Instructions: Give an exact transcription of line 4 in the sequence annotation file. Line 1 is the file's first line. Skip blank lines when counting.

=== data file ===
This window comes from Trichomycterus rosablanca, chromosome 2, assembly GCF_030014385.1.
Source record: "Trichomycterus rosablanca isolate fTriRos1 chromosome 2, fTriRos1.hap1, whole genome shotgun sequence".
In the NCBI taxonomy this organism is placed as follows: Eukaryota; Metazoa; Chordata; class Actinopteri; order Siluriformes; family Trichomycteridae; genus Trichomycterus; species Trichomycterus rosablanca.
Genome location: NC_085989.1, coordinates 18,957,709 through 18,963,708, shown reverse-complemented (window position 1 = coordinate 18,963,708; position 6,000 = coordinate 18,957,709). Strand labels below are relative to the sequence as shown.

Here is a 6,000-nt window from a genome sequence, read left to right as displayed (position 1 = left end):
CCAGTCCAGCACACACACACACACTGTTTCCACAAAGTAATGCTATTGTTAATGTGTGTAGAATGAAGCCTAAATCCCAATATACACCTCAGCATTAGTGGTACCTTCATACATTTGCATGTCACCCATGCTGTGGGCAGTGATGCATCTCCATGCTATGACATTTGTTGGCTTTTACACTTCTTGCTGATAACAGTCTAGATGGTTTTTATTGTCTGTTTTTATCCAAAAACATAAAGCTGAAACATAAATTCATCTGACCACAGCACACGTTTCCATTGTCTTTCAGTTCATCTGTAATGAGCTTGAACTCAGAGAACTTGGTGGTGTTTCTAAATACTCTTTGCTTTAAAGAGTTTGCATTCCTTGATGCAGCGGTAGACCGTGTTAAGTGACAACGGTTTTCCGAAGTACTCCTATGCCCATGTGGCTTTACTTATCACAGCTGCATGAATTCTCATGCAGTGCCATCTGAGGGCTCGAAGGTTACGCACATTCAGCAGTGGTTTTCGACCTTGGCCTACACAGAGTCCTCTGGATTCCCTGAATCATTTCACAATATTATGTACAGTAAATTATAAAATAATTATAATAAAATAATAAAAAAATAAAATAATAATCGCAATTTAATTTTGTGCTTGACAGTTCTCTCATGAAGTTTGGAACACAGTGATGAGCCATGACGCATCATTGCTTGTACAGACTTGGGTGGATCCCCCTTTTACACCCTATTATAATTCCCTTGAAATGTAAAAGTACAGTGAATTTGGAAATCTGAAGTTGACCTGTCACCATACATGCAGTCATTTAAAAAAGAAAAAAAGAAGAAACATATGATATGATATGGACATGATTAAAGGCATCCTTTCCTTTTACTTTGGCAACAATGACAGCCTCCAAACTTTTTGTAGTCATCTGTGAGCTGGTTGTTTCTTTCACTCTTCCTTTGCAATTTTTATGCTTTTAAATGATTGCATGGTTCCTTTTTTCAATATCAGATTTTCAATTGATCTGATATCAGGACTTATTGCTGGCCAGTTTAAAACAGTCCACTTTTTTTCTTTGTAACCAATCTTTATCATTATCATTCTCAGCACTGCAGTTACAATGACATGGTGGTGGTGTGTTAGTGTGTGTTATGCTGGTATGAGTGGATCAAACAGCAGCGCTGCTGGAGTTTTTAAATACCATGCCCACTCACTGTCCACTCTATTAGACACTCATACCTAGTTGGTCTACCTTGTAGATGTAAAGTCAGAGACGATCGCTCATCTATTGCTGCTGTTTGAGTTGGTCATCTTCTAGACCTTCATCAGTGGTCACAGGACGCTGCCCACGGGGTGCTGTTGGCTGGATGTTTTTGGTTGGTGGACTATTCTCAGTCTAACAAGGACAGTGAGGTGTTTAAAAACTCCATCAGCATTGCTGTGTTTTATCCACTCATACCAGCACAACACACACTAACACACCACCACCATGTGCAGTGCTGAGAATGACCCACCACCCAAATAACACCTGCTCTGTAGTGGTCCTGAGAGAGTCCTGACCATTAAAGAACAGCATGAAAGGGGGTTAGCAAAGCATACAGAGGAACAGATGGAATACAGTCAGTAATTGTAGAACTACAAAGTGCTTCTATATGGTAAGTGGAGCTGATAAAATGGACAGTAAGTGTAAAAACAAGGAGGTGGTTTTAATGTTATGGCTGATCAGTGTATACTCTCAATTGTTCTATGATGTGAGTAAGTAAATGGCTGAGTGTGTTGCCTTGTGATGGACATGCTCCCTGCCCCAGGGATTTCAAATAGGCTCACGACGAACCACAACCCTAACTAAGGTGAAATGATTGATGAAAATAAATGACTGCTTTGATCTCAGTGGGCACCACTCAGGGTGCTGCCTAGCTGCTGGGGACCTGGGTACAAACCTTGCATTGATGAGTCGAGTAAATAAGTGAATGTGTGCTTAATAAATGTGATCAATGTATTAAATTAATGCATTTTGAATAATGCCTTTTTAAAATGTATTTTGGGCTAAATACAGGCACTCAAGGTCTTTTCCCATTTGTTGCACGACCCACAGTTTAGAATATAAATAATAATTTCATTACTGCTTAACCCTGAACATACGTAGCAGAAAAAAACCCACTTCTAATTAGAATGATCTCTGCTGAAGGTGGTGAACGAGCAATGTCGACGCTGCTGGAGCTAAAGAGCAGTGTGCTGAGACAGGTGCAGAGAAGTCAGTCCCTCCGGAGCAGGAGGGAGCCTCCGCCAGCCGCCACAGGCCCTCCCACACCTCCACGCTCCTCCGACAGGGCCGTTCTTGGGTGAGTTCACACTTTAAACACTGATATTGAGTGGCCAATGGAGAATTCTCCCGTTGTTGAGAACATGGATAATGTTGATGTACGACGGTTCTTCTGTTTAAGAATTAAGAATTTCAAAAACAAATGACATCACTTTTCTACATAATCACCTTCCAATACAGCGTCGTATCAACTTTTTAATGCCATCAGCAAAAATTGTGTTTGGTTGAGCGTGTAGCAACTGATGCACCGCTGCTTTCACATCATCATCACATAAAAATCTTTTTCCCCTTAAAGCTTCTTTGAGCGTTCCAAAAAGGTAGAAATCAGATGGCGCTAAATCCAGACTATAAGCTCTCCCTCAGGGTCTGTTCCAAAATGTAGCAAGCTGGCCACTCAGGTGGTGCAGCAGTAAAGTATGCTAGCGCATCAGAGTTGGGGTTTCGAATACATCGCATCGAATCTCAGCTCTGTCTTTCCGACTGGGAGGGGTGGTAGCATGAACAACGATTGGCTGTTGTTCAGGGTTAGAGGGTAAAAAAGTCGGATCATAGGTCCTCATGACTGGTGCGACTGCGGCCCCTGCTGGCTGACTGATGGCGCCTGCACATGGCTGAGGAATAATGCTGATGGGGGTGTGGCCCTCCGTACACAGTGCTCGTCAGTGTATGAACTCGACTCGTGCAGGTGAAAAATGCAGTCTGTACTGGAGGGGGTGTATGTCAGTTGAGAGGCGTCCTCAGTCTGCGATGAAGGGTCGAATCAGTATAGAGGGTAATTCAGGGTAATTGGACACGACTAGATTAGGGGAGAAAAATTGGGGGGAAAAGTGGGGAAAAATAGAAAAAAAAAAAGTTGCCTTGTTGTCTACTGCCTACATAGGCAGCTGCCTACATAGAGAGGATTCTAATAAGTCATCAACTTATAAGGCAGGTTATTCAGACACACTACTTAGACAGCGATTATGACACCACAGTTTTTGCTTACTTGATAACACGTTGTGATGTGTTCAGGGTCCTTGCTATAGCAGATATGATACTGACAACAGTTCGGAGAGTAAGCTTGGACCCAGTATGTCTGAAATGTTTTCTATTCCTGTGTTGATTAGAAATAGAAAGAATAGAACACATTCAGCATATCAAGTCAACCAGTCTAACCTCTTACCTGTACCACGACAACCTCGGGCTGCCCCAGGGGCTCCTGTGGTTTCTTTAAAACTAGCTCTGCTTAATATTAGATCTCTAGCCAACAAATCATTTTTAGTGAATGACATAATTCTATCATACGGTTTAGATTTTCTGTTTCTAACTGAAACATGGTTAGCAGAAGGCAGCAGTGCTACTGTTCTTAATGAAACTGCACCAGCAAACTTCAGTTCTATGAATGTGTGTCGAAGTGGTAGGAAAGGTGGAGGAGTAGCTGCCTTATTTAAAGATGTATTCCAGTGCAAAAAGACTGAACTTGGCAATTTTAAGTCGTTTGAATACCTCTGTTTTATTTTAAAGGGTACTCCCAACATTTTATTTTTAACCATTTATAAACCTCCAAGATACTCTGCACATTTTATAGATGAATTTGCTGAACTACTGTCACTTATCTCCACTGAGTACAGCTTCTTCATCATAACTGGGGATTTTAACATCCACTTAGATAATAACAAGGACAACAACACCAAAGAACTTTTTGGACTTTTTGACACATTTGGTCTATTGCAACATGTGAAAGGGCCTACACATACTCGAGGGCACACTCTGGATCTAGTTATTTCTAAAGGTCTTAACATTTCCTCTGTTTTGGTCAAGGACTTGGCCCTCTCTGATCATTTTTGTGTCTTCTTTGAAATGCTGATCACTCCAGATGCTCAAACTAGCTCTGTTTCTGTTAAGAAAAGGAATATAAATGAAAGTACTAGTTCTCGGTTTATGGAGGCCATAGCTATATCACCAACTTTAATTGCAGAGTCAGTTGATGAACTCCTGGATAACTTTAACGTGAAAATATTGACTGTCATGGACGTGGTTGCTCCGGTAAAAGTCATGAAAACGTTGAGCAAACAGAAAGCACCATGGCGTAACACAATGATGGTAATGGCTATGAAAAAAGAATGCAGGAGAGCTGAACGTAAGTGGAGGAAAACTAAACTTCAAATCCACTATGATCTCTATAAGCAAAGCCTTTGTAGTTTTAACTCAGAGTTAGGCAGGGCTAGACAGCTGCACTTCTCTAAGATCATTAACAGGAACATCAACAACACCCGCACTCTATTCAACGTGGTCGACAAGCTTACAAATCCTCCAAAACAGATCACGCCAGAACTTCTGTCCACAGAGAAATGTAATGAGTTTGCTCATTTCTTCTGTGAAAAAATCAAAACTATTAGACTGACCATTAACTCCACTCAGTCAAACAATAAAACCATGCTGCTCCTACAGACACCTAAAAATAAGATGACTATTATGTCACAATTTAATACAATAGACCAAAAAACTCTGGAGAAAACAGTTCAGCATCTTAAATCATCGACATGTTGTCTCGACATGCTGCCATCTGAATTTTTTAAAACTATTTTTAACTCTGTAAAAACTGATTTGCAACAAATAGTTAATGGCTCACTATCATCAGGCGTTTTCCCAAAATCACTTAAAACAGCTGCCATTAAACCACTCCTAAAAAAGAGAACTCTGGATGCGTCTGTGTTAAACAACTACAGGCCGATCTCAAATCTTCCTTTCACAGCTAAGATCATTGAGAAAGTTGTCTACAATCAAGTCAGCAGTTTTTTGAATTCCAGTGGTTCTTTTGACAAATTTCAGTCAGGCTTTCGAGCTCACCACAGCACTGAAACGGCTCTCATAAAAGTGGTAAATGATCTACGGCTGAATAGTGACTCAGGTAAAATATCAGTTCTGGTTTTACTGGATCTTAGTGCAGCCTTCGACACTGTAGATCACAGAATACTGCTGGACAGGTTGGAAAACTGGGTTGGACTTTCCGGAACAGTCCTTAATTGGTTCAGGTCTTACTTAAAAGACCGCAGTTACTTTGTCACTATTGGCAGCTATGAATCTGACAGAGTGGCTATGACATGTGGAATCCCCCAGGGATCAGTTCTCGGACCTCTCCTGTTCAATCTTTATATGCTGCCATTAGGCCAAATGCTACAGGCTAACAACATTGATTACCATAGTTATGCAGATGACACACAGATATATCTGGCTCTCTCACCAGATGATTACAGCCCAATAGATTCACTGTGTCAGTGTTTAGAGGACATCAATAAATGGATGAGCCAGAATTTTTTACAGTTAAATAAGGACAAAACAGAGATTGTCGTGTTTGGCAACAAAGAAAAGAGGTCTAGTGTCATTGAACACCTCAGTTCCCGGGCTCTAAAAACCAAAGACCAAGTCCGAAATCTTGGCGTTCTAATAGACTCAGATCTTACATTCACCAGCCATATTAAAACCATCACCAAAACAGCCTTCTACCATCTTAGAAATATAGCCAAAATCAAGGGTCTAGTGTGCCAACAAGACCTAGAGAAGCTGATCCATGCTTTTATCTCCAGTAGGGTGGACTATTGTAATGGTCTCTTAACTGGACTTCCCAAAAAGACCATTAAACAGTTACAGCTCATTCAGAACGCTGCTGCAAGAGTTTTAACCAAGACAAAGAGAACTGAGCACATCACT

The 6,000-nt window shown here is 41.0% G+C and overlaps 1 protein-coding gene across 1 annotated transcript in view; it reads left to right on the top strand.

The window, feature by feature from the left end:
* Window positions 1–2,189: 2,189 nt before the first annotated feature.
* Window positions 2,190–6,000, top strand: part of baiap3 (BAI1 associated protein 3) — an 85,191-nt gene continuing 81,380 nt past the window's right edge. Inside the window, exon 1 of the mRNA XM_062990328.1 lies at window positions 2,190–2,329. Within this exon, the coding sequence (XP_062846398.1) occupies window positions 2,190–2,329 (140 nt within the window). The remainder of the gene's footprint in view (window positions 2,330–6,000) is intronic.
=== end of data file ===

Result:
Genome location: NC_085989.1, coordinates 18,957,709 through 18,963,708, shown reverse-complemented (window position 1 = coordinate 18,963,708; position 6,000 = coordinate 18,957,709). Strand labels below are relative to the sequence as shown.